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Daily View: Race and class discrimination

Clare Spencer | 08:53 UK time, Friday, 15 January 2010

John DenhamOn Thursday, Communities Secretary John Denham asserted that racism now has less effect on life chances in Britain than poverty and social class. Commentators discuss the merits of this claim.

Andrew Gilligan in the Telegraph says that white working-class anger has become a force that no politician can ignore:

"Denham's speech has been seen as a hasty response to the BNP's electoral success. That sounds to me like democracy working as it should. For the past 15 years, the phrase 'working class' - once flung across the Commons Chamber like knickers at a Tom Jones concert - has been almost absent from political debate. Bravo to the voters for forcing it back on the agenda."

The Times editorial agrees that class has more to do with success than race and criticises Labour for not improving the lives of working-class people:

"After 12 years of Labour government, Mr Denham's analysis represents a shocking indictment of failure to achieve the mobility and economic betterment of marginalised sections of society. The fact that all ethnic groups apart from black boys have a better chance of getting to university than white boys shows how much there is still to do. The relevant category for this group, as Mr Denham points out, is not that they are white. It is that they are poor. But, for all his claimed success on race, there has not been much progress on class."

Herman Ouseley in the Guardian reckons racial disadvantage is still thriving, unlike debate about race:

"[John Denham] acknowledged, too, that Britain is far from being a society wholly free of prejudice, discrimination and inequality. That said, he then pleads for the 'debate about race' to move on.
"But what debate about race? The government killed that off a long time ago, and uses the presence of what it calls a black middle class to front its claims of ending racial disadvantage. Maybe they are debating the issues among themselves."

Lynsey Hanley in the Guardian says Labour shouldn't be taking the credit for a reduction in race discrimination; it's just happened over time:

"The fact is that, for most families, racism has died out now that generations of people from different ethnic groups have grown up together. Many of us who once had bigoted relatives with a terror of miscegenation now have black and mixed-race family members. The minds of a majority have opened over time."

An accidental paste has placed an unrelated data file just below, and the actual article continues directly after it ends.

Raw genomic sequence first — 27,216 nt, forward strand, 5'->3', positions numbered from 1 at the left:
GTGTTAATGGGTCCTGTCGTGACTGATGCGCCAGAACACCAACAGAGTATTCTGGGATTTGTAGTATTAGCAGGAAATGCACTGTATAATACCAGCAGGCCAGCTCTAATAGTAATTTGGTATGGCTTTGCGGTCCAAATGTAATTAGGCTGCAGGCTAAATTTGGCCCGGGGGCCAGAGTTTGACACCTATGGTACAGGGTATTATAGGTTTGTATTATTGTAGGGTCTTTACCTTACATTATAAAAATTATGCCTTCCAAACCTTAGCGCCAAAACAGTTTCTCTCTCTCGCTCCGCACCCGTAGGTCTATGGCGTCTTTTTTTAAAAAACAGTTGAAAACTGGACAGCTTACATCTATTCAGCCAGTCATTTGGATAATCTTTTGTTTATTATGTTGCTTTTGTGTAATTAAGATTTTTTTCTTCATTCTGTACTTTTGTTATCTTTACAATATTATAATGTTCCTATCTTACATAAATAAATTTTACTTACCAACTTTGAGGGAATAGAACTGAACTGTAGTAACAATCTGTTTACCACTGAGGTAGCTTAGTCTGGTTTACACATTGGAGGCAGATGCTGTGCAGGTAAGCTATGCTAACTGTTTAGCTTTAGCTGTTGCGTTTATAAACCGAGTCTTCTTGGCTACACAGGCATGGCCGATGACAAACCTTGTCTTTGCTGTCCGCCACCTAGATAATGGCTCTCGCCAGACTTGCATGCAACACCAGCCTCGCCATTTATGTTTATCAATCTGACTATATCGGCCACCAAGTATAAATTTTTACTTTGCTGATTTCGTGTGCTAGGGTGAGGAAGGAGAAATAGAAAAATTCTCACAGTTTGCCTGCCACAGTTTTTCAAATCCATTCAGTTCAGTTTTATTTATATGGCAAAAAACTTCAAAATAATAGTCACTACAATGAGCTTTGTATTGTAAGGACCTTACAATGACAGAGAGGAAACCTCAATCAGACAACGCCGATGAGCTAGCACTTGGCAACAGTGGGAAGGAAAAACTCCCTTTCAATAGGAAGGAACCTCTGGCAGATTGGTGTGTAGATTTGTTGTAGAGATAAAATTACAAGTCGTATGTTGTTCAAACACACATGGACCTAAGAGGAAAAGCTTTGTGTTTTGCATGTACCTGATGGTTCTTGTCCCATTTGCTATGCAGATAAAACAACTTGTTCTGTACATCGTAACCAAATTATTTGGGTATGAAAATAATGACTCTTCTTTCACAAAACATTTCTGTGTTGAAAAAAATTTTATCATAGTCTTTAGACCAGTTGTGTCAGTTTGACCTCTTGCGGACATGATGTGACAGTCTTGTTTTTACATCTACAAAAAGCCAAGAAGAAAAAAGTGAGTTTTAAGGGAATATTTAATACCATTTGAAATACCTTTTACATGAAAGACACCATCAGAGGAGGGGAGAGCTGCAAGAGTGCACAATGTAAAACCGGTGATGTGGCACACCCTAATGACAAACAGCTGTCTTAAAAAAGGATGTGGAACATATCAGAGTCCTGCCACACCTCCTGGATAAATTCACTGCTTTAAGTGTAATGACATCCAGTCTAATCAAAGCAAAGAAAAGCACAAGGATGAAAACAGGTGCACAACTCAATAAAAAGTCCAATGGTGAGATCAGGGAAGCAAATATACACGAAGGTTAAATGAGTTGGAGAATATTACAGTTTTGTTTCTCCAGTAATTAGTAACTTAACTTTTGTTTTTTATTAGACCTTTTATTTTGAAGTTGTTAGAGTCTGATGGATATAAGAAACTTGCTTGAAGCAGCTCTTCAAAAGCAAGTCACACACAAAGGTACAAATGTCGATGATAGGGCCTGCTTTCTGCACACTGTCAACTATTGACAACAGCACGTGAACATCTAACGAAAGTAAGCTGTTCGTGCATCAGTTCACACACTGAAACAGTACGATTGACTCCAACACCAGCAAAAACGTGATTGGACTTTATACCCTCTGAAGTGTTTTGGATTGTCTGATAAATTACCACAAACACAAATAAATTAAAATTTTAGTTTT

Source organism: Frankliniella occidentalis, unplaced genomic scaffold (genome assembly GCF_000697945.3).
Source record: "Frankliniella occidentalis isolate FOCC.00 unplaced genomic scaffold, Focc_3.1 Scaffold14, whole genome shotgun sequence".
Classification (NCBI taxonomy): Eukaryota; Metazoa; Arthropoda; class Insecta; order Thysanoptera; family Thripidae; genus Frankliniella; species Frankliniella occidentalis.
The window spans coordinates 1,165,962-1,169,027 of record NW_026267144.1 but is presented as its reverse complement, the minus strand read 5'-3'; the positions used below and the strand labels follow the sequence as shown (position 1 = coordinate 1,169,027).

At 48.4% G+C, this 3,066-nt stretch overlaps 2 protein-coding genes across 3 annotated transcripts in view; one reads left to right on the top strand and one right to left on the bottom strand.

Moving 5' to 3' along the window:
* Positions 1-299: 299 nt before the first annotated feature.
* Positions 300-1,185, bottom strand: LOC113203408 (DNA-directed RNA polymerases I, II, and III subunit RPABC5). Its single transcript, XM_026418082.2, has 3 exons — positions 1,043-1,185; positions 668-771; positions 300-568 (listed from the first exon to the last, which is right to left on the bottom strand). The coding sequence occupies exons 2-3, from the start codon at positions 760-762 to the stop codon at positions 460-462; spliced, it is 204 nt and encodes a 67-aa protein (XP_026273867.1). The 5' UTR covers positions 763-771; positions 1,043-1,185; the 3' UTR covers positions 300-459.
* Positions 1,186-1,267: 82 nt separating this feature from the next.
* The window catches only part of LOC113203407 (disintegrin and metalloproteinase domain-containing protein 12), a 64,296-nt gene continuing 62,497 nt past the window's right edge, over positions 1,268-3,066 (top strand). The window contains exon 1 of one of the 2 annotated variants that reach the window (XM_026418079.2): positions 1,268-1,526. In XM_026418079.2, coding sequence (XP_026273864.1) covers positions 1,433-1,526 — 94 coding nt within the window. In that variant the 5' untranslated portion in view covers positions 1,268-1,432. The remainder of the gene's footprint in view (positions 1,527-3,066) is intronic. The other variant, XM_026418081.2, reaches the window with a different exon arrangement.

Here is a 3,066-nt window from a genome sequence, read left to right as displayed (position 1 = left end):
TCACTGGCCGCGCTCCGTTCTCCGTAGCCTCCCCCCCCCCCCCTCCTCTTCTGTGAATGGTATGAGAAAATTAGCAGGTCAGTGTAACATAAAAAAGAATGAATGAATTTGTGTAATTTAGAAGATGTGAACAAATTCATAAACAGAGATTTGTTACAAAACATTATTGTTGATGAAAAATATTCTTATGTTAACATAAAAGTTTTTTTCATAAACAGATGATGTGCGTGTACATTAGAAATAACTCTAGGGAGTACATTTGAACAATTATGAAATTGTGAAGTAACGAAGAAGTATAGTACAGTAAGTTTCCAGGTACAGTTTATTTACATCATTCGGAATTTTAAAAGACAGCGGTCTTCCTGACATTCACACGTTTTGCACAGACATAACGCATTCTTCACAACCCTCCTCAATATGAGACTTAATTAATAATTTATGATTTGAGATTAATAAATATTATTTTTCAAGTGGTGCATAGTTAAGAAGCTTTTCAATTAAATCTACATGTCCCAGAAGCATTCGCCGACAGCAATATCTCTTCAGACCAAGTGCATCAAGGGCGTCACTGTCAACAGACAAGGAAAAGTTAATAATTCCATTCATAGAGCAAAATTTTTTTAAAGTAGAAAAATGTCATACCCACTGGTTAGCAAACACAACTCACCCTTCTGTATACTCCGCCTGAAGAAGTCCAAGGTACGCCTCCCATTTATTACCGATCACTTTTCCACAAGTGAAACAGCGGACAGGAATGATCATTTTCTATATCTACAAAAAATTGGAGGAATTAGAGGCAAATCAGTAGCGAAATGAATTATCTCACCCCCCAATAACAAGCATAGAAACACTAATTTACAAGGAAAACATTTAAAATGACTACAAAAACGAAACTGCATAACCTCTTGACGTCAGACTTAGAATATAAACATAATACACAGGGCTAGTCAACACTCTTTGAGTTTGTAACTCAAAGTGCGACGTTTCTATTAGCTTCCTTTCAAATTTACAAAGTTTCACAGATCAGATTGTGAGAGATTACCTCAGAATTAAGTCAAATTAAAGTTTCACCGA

Joseph Harker in the Guardian complains that John Denham simplifies the issues:

"One has yet come up with a decent, all-encompassing description of what 'working class' really is. Does a man or woman automatically become middle class the moment they gain an A-level? Or a degree? In which case, class inequality will always be embedded, because the success stories are excluded from the figures - and it will always appear that the working class are worse-off than minority groups."

In the Letters From a Tory blog it is suggested that class was always the main discriminating factor, but Labour never realised it:

"Even your main headline that being black or Asian 'no longer means you will be automatically disadvantaged' is absurd - being black or Asian never meant that you were by definition disadvantaged."

Les Abbey at Labour Home says class returning to the agenda is more traditionally Labour:

"... nothing new to older Labour supporters but for our younger middle-class 'New' Labour members it may come as a bit of shock, so take a deep breath before reading."

Links in full

IndependentJohn Denham | Independent | Tackling racism means tackling all discrimination
TelegraphAndrew Gilligan | Telegraph | John Denham's right
TelegraphTelegraph | Britain is no place for the white, working-class male
TimesTimes | Race to the Bottom
GuardianHerman Ouseley | Guardian | Discrimination is not dead and buried
GuardianLynsey Hanley | Guardian | Racism decline is not Labour's victory
GuardianJoseph Harker | Guardian | Labour has not eliminated racism
Letters from a Tory Letters From a Tory | Labour are still afraid of the BNP
see alsoLes Abbey | Labour Home | Class returns!
LRBWalter Benn Michaels | London Review of Books| What matters

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